Review of "The Abolitionists, Part 2"
Men and women, black and white, Northerners and Southerners, poor and wealthy, these passionate anti-slavery activists fought body and soul in the most important civil rights crusade in American history. What began as a pacifist movement fueled by persuasion and prayer became a fiery and furious struggle that forever changed the nation.
The contributions of these abolitionists were not overlooked however as the abolitionist took a more prominent role in society the government took steps in order to stifle their endeavors.
In the meantime, restoring the traditional values of the social elite became one of the abolitionists’ top priorities. Abolitionism helped to personify the pain of social displacement and empowered young leaders. Abolitionism was the starting point in the subsequent evolution of the American society toward racial and social integration (Derman-Sparks, 2006). It was also “an anguished protest of an aggrieved class against a world they never made”. Although abolitionism never achieved the goal of racial integration, it became a starting point in the country’s fight for racial equality – the fight which seems to have no finish.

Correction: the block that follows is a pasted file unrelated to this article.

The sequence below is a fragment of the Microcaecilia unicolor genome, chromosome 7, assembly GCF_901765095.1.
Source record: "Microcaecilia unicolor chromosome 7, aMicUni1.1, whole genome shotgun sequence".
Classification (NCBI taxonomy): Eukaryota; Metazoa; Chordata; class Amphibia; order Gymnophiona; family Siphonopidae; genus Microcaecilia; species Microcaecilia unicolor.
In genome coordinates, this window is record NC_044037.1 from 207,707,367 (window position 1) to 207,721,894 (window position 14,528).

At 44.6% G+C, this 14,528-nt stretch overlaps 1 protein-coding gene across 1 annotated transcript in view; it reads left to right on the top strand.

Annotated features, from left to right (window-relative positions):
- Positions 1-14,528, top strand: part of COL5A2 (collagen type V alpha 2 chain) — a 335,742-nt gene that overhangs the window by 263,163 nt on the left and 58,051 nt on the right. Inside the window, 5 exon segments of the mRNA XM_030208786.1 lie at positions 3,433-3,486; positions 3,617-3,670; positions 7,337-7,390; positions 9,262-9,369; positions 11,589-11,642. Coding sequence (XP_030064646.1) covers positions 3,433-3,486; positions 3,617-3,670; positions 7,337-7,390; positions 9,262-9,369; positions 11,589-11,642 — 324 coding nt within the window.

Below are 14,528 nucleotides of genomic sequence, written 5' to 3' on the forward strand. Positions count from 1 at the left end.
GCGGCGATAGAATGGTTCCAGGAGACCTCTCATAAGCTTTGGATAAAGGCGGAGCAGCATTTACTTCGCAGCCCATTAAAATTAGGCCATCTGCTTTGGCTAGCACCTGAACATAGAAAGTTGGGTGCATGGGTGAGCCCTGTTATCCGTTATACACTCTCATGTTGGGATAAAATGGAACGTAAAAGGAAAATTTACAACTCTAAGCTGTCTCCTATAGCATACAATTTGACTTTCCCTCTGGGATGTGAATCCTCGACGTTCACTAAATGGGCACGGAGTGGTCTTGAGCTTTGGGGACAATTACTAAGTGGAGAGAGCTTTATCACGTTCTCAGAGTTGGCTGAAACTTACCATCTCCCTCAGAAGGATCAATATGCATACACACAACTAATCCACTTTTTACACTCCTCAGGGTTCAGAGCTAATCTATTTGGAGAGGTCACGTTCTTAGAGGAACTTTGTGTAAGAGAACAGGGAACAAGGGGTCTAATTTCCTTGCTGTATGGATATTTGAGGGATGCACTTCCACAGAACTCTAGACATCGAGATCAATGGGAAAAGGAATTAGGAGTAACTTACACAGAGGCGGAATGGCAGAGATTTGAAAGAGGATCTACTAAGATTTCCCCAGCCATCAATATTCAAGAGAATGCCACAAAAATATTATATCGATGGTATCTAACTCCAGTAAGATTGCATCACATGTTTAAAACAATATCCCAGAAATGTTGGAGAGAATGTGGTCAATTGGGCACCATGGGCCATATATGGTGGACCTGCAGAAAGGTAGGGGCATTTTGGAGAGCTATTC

During the international anti-slavery convention, Elizabeth Cady Stanton and Susan B. Anthony were denied the right to participate just because of their genders. With the ideas of the Second Great Awakening in their minds, they created the Women’s Right Convention in Seneca Falls, where they wrote the Declaration of Sentiments that listed all of the ways in which males have wronged them by denying equality to them.
Derman-Sparks, Louise, Patricia G. Ramsey, and Julie Olsen Edwards. What If All the Kids Are White? Anti-Bias Multicultural Education with Young Children and Families. New York: Teachers College Press, 2006.
Donald, David. “Toward a Reconsideration of Abolitionists.” In Lincoln Reconsidered: Essays on the Civil War, edited by David Donald, 19-36. New York: Random House, 1956.